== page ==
I reflected on this man and the way our focus of life can be out of whack. When we go through a challenge, a difficult situation, we focus our intensity on the object in front of us. We blame it for our lack of peace and purpose. We think; “If I could just get this off my to-do list, remove that problem, rid myself of this habit, break off or begin this relationship, everything would get better.” The truth, however, is more poignant. If we do not have peace before we run into a challenge, overcoming it will not bring us peace. If there is no stillness inside prior to a relationship there will be none afterward. New job, friends, home, whatever, cannot bring us the sense of calm and wisdom we desire if we don’t acquire them deep inside by searching for them now.
“The only peace and wisdom you find at the top of the mountain you are climbing are what you bring with you” -Wisdom Proverb
I had a friend who used to tell me she felt guilty for falling asleep when praying her nightly prayers. “God must be so disappointed in me! I can’t even stay awake to say goodnight to him.” I knew her heart was full of love and a desire to please God. I listened and then I asked her a question; “What do you think God would like more? To hear you say; ‘Goodnight.’ or for you to fall asleep in his arms?'” She smiled and understood that oftentimes we make our relationship with God more complicated than it should be.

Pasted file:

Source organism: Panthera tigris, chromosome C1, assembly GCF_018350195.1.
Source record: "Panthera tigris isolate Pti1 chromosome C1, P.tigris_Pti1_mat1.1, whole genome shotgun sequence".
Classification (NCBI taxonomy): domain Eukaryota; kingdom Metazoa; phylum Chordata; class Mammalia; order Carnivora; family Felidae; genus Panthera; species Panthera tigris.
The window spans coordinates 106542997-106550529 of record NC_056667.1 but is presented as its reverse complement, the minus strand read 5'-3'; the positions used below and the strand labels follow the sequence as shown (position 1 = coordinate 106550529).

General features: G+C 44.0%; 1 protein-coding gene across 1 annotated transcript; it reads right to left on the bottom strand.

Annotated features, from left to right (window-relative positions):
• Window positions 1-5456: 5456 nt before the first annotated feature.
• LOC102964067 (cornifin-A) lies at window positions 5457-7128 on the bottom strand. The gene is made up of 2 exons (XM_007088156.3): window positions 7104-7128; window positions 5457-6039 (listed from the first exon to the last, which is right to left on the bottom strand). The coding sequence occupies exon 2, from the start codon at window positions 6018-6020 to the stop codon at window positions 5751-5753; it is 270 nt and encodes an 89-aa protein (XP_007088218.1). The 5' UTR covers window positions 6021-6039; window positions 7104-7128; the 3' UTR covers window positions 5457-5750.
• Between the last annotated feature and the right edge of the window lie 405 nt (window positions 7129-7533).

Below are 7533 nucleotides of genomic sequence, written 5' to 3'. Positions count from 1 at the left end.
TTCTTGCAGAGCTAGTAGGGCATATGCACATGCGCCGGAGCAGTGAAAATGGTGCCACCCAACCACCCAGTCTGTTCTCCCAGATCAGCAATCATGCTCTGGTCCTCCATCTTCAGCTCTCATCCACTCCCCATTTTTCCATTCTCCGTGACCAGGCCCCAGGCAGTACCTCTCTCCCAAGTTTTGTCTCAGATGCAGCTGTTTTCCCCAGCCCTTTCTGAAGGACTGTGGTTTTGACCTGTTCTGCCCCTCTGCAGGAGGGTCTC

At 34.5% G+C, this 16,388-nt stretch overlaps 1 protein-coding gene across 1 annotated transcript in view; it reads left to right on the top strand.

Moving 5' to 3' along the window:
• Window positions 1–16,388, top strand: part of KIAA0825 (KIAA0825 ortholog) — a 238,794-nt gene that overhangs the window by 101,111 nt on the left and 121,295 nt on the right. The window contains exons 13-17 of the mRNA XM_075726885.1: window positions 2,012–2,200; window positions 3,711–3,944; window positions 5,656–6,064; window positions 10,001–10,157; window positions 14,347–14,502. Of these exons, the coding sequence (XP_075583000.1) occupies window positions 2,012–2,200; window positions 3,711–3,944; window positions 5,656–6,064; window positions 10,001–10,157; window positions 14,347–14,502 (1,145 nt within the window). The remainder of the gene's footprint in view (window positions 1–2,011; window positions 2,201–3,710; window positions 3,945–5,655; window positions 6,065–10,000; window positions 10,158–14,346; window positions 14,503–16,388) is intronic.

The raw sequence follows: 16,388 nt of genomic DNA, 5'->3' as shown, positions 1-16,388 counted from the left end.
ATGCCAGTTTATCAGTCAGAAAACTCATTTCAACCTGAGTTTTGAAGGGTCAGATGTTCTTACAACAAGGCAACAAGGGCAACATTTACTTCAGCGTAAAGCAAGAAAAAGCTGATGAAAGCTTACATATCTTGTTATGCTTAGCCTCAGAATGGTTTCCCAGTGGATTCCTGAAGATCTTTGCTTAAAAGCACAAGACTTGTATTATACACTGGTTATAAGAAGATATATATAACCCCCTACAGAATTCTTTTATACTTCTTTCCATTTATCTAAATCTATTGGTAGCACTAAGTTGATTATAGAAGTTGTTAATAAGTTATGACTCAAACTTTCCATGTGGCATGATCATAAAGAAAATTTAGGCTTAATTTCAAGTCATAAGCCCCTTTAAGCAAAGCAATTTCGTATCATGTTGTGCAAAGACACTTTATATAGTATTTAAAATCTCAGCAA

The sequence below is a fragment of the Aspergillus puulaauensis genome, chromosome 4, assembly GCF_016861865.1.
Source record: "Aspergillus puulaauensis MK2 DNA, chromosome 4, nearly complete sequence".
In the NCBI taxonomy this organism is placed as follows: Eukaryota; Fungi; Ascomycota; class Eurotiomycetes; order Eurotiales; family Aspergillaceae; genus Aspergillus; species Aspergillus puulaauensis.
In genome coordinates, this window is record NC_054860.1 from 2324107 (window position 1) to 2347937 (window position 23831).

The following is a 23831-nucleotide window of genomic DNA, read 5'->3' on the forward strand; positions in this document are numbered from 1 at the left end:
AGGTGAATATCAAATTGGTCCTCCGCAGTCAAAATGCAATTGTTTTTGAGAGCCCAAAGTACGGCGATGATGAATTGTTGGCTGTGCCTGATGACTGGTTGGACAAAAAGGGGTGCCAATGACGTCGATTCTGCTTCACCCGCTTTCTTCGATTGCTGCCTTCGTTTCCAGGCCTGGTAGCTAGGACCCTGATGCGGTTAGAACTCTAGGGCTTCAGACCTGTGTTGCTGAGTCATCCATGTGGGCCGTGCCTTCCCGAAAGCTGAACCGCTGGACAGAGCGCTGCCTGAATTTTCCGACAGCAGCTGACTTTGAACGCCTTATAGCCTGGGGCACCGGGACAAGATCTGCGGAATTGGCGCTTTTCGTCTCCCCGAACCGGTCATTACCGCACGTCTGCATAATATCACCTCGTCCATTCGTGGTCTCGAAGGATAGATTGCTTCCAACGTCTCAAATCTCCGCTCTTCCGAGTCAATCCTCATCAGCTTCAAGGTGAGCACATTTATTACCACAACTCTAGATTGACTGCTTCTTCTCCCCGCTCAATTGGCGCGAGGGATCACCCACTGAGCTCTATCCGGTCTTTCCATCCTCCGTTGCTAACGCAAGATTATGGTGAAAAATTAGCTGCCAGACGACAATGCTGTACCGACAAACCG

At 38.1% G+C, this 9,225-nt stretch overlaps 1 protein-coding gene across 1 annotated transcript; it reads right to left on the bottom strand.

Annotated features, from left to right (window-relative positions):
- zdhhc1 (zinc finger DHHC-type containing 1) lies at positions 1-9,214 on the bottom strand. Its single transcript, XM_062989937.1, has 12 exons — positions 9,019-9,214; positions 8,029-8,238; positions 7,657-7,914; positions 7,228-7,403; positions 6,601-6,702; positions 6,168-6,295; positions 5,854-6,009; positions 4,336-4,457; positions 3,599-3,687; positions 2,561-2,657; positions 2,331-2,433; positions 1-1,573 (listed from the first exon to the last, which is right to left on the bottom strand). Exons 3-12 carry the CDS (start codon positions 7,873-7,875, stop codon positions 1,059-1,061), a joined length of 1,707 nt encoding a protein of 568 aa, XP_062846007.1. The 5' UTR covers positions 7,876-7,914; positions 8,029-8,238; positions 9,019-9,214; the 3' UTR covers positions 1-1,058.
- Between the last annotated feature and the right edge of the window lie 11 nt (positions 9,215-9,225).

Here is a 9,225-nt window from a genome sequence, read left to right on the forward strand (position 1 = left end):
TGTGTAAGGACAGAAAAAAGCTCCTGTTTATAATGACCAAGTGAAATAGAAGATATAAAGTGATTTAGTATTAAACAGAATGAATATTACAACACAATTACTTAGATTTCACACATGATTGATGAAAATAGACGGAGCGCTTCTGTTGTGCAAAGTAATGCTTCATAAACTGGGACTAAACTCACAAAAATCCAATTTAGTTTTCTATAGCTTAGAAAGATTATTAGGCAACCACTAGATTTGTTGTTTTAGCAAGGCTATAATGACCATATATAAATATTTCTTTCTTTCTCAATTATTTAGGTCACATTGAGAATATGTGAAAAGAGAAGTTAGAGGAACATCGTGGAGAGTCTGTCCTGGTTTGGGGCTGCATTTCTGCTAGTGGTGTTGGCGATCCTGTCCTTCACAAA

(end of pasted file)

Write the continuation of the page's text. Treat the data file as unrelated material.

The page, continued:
The contemplative way tells us that when we are chopping wood, it is with God. When we eat a meal, it is with God. When sitting quietly, it is with God. All things we do can be with an awareness that God isn’t impressed with our showmanship, rules and regulations, dogma and definitions. God longs for us to realize where we are; he is and our awareness of his presence, our understanding he desires to be with us is the meeting of every need we have now and forever.
Space Between –
Today has been a day of waiting. A weather front moved into our area on Friday and it has been raining off and on for three days.
Outside the living room window is our front porch with a tin roof. There is no mistake rain is falling when listening to one of the best songs ever. On a cool, cloudy, rainy day a tin roof is a nap maker, guaranteed.
Although the sound of raindrops on the tin is beautiful we also have a dog who lets us know when he’s ready to go outside. We try to wait for a lull in the melody but sometimes we force him and ourselves outside.
I have a friend who’s in a place where they’d rather not be. They are trapped and wanting a way out. However, there has been no indication its time. It is a season of waiting, a space between being unable to move and desiring very much to do so.